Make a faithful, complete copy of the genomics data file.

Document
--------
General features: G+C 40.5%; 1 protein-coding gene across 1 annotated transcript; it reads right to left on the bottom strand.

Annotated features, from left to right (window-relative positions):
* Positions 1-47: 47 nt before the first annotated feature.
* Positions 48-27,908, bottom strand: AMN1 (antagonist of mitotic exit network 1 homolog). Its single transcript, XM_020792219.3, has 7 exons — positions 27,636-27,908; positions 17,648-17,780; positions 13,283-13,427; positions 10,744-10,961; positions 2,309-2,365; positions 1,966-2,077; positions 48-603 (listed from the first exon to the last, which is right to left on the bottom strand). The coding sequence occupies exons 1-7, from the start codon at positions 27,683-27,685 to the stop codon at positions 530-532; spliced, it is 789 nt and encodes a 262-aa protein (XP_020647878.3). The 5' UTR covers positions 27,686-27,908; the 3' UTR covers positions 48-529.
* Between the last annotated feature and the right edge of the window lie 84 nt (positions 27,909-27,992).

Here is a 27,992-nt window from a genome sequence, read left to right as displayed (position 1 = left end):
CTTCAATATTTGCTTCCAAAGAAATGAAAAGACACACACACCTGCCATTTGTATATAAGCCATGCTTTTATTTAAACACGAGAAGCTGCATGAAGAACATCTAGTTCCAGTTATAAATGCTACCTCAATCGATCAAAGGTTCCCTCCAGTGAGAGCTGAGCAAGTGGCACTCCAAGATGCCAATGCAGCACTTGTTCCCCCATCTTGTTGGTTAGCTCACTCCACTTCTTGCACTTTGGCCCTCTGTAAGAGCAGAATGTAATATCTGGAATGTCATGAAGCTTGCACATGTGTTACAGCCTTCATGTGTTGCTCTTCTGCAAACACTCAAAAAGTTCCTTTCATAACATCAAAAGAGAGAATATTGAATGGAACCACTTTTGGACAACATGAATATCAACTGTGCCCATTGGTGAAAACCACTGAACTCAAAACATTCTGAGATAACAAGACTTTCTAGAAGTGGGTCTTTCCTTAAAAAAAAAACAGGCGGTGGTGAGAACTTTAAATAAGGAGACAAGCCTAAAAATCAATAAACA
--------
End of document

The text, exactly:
General features: G+C 40.5%; 1 protein-coding gene across 1 annotated transcript; it reads right to left on the bottom strand.

Annotated features, from left to right (window-relative positions):
* Positions 1-47: 47 nt before the first annotated feature.
* Positions 48-27,908, bottom strand: AMN1 (antagonist of mitotic exit network 1 homolog). Its single transcript, XM_020792219.3, has 7 exons — positions 27,636-27,908; positions 17,648-17,780; positions 13,283-13,427; positions 10,744-10,961; positions 2,309-2,365; positions 1,966-2,077; positions 48-603 (listed from the first exon to the last, which is right to left on the bottom strand). The coding sequence occupies exons 1-7, from the start codon at positions 27,683-27,685 to the stop codon at positions 530-532; spliced, it is 789 nt and encodes a 262-aa protein (XP_020647878.3). The 5' UTR covers positions 27,686-27,908; the 3' UTR covers positions 48-529.
* Between the last annotated feature and the right edge of the window lie 84 nt (positions 27,909-27,992).

Here is a 27,992-nt window from a genome sequence, read left to right as displayed (position 1 = left end):
CTTCAATATTTGCTTCCAAAGAAATGAAAAGACACACACACCTGCCATTTGTATATAAGCCATGCTTTTATTTAAACACGAGAAGCTGCATGAAGAACATCTAGTTCCAGTTATAAATGCTACCTCAATCGATCAAAGGTTCCCTCCAGTGAGAGCTGAGCAAGTGGCACTCCAAGATGCCAATGCAGCACTTGTTCCCCCATCTTGTTGGTTAGCTCACTCCACTTCTTGCACTTTGGCCCTCTGTAAGAGCAGAATGTAATATCTGGAATGTCATGAAGCTTGCACATGTGTTACAGCCTTCATGTGTTGCTCTTCTGCAAACACTCAAAAAGTTCCTTTCATAACATCAAAAGAGAGAATATTGAATGGAACCACTTTTGGACAACATGAATATCAACTGTGCCCATTGGTGAAAACCACTGAACTCAAAACATTCTGAGATAACAAGACTTTCTAGAAGTGGGTCTTTCCTTAAAAAAAAAACAGGCGGTGGTGAGAACTTTAAATAAGGAGACAAGCCTAAAAATCAATAAACA